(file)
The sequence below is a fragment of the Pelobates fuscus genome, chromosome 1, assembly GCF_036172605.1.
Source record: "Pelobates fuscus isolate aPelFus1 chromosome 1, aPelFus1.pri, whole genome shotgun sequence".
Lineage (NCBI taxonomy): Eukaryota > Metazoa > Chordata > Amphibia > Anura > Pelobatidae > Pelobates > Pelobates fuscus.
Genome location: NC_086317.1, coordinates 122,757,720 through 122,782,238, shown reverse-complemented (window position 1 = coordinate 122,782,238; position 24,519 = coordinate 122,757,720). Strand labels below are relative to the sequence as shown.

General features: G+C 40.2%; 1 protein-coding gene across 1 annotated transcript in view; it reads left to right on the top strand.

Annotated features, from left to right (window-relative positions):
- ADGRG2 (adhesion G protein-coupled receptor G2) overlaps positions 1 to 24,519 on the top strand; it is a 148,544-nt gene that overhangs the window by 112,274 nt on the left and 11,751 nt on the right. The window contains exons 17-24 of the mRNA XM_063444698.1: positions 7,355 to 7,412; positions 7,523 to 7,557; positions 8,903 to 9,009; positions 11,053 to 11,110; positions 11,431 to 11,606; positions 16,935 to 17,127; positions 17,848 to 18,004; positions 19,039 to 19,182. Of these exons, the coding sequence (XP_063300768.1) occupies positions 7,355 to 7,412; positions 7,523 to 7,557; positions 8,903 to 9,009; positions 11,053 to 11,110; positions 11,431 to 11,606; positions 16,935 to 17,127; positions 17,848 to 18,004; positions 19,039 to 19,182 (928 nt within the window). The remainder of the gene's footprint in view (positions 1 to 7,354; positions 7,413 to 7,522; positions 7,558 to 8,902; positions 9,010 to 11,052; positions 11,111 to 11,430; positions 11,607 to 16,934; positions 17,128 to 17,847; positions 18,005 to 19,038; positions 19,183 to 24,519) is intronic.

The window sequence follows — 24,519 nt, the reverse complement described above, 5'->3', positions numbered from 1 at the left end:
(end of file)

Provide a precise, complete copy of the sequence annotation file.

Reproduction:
The sequence below is a fragment of the Pelobates fuscus genome, chromosome 1, assembly GCF_036172605.1.
Source record: "Pelobates fuscus isolate aPelFus1 chromosome 1, aPelFus1.pri, whole genome shotgun sequence".
Lineage (NCBI taxonomy): Eukaryota > Metazoa > Chordata > Amphibia > Anura > Pelobatidae > Pelobates > Pelobates fuscus.
Genome location: NC_086317.1, coordinates 122,757,720 through 122,782,238, shown reverse-complemented (window position 1 = coordinate 122,782,238; position 24,519 = coordinate 122,757,720). Strand labels below are relative to the sequence as shown.

General features: G+C 40.2%; 1 protein-coding gene across 1 annotated transcript in view; it reads left to right on the top strand.

Annotated features, from left to right (window-relative positions):
- ADGRG2 (adhesion G protein-coupled receptor G2) overlaps positions 1 to 24,519 on the top strand; it is a 148,544-nt gene that overhangs the window by 112,274 nt on the left and 11,751 nt on the right. The window contains exons 17-24 of the mRNA XM_063444698.1: positions 7,355 to 7,412; positions 7,523 to 7,557; positions 8,903 to 9,009; positions 11,053 to 11,110; positions 11,431 to 11,606; positions 16,935 to 17,127; positions 17,848 to 18,004; positions 19,039 to 19,182. Of these exons, the coding sequence (XP_063300768.1) occupies positions 7,355 to 7,412; positions 7,523 to 7,557; positions 8,903 to 9,009; positions 11,053 to 11,110; positions 11,431 to 11,606; positions 16,935 to 17,127; positions 17,848 to 18,004; positions 19,039 to 19,182 (928 nt within the window). The remainder of the gene's footprint in view (positions 1 to 7,354; positions 7,413 to 7,522; positions 7,558 to 8,902; positions 9,010 to 11,052; positions 11,111 to 11,430; positions 11,607 to 16,934; positions 17,128 to 17,847; positions 18,005 to 19,038; positions 19,183 to 24,519) is intronic.

The window sequence follows — 24,519 nt, the reverse complement described above, 5'->3', positions numbered from 1 at the left end: